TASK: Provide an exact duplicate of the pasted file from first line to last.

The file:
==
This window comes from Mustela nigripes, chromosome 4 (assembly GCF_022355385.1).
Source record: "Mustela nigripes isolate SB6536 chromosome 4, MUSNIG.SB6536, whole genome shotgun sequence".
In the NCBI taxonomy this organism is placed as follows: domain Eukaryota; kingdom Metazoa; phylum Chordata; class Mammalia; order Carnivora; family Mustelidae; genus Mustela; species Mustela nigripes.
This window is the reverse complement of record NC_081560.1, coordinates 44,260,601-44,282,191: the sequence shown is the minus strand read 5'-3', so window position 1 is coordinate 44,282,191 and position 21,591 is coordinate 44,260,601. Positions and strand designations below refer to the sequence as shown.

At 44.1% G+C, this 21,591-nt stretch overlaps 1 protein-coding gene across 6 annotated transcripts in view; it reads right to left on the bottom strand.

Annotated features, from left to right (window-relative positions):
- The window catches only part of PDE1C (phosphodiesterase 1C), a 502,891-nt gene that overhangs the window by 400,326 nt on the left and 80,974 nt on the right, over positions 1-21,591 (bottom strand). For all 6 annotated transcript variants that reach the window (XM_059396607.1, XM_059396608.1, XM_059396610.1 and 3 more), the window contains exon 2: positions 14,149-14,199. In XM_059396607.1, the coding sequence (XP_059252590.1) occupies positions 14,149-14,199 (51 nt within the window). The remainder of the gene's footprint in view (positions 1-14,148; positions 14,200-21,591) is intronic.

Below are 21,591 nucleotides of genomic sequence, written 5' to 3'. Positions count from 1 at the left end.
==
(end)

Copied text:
This window comes from Mustela nigripes, chromosome 4 (assembly GCF_022355385.1).
Source record: "Mustela nigripes isolate SB6536 chromosome 4, MUSNIG.SB6536, whole genome shotgun sequence".
In the NCBI taxonomy this organism is placed as follows: domain Eukaryota; kingdom Metazoa; phylum Chordata; class Mammalia; order Carnivora; family Mustelidae; genus Mustela; species Mustela nigripes.
This window is the reverse complement of record NC_081560.1, coordinates 44,260,601-44,282,191: the sequence shown is the minus strand read 5'-3', so window position 1 is coordinate 44,282,191 and position 21,591 is coordinate 44,260,601. Positions and strand designations below refer to the sequence as shown.

At 44.1% G+C, this 21,591-nt stretch overlaps 1 protein-coding gene across 6 annotated transcripts in view; it reads right to left on the bottom strand.

Annotated features, from left to right (window-relative positions):
- The window catches only part of PDE1C (phosphodiesterase 1C), a 502,891-nt gene that overhangs the window by 400,326 nt on the left and 80,974 nt on the right, over positions 1-21,591 (bottom strand). For all 6 annotated transcript variants that reach the window (XM_059396607.1, XM_059396608.1, XM_059396610.1 and 3 more), the window contains exon 2: positions 14,149-14,199. In XM_059396607.1, the coding sequence (XP_059252590.1) occupies positions 14,149-14,199 (51 nt within the window). The remainder of the gene's footprint in view (positions 1-14,148; positions 14,200-21,591) is intronic.

Below are 21,591 nucleotides of genomic sequence, written 5' to 3'. Positions count from 1 at the left end.